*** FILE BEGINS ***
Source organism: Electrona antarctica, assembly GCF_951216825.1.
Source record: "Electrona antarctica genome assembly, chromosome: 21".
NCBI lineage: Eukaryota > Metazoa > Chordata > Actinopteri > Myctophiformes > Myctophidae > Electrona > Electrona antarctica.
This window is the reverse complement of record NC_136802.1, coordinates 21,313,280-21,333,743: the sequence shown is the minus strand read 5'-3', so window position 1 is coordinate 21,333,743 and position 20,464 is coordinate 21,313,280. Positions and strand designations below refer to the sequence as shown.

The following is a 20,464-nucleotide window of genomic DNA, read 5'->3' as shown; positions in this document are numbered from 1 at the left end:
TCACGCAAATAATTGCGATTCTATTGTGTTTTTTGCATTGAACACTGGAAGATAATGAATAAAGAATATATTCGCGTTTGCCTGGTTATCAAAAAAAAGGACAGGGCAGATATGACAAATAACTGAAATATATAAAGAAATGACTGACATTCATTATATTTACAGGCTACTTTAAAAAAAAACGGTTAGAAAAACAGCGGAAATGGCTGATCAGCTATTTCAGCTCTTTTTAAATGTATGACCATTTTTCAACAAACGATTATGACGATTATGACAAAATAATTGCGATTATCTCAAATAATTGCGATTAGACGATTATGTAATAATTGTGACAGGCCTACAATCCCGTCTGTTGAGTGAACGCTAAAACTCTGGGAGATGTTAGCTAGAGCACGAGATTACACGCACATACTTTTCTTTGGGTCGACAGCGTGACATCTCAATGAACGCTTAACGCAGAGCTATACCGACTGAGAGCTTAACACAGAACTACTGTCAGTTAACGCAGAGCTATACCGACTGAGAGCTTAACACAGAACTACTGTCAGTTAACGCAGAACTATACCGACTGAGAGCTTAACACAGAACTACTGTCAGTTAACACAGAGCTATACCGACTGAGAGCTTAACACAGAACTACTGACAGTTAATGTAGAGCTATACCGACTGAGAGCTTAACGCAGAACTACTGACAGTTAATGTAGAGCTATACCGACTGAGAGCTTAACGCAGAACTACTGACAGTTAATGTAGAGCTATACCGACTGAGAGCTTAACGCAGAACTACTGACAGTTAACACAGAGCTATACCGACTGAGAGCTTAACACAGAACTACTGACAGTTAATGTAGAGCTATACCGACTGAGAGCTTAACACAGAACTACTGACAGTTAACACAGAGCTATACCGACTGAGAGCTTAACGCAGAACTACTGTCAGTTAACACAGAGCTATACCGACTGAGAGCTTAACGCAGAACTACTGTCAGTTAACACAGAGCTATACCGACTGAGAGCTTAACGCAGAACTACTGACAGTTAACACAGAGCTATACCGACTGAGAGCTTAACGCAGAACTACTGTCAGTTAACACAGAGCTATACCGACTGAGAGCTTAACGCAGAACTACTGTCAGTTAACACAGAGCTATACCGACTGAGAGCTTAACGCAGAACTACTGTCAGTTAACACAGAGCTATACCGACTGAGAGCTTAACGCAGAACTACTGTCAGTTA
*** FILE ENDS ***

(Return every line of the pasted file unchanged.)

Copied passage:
Source organism: Electrona antarctica, assembly GCF_951216825.1.
Source record: "Electrona antarctica genome assembly, chromosome: 21".
NCBI lineage: Eukaryota > Metazoa > Chordata > Actinopteri > Myctophiformes > Myctophidae > Electrona > Electrona antarctica.
This window is the reverse complement of record NC_136802.1, coordinates 21,313,280-21,333,743: the sequence shown is the minus strand read 5'-3', so window position 1 is coordinate 21,333,743 and position 20,464 is coordinate 21,313,280. Positions and strand designations below refer to the sequence as shown.

The following is a 20,464-nucleotide window of genomic DNA, read 5'->3' as shown; positions in this document are numbered from 1 at the left end:
TCACGCAAATAATTGCGATTCTATTGTGTTTTTTGCATTGAACACTGGAAGATAATGAATAAAGAATATATTCGCGTTTGCCTGGTTATCAAAAAAAAGGACAGGGCAGATATGACAAATAACTGAAATATATAAAGAAATGACTGACATTCATTATATTTACAGGCTACTTTAAAAAAAAACGGTTAGAAAAACAGCGGAAATGGCTGATCAGCTATTTCAGCTCTTTTTAAATGTATGACCATTTTTCAACAAACGATTATGACGATTATGACAAAATAATTGCGATTATCTCAAATAATTGCGATTAGACGATTATGTAATAATTGTGACAGGCCTACAATCCCGTCTGTTGAGTGAACGCTAAAACTCTGGGAGATGTTAGCTAGAGCACGAGATTACACGCACATACTTTTCTTTGGGTCGACAGCGTGACATCTCAATGAACGCTTAACGCAGAGCTATACCGACTGAGAGCTTAACACAGAACTACTGTCAGTTAACGCAGAGCTATACCGACTGAGAGCTTAACACAGAACTACTGTCAGTTAACGCAGAACTATACCGACTGAGAGCTTAACACAGAACTACTGTCAGTTAACACAGAGCTATACCGACTGAGAGCTTAACACAGAACTACTGACAGTTAATGTAGAGCTATACCGACTGAGAGCTTAACGCAGAACTACTGACAGTTAATGTAGAGCTATACCGACTGAGAGCTTAACGCAGAACTACTGACAGTTAATGTAGAGCTATACCGACTGAGAGCTTAACGCAGAACTACTGACAGTTAACACAGAGCTATACCGACTGAGAGCTTAACACAGAACTACTGACAGTTAATGTAGAGCTATACCGACTGAGAGCTTAACACAGAACTACTGACAGTTAACACAGAGCTATACCGACTGAGAGCTTAACGCAGAACTACTGTCAGTTAACACAGAGCTATACCGACTGAGAGCTTAACGCAGAACTACTGTCAGTTAACACAGAGCTATACCGACTGAGAGCTTAACGCAGAACTACTGACAGTTAACACAGAGCTATACCGACTGAGAGCTTAACGCAGAACTACTGTCAGTTAACACAGAGCTATACCGACTGAGAGCTTAACGCAGAACTACTGTCAGTTAACACAGAGCTATACCGACTGAGAGCTTAACGCAGAACTACTGTCAGTTAACACAGAGCTATACCGACTGAGAGCTTAACGCAGAACTACTGTCAGTTA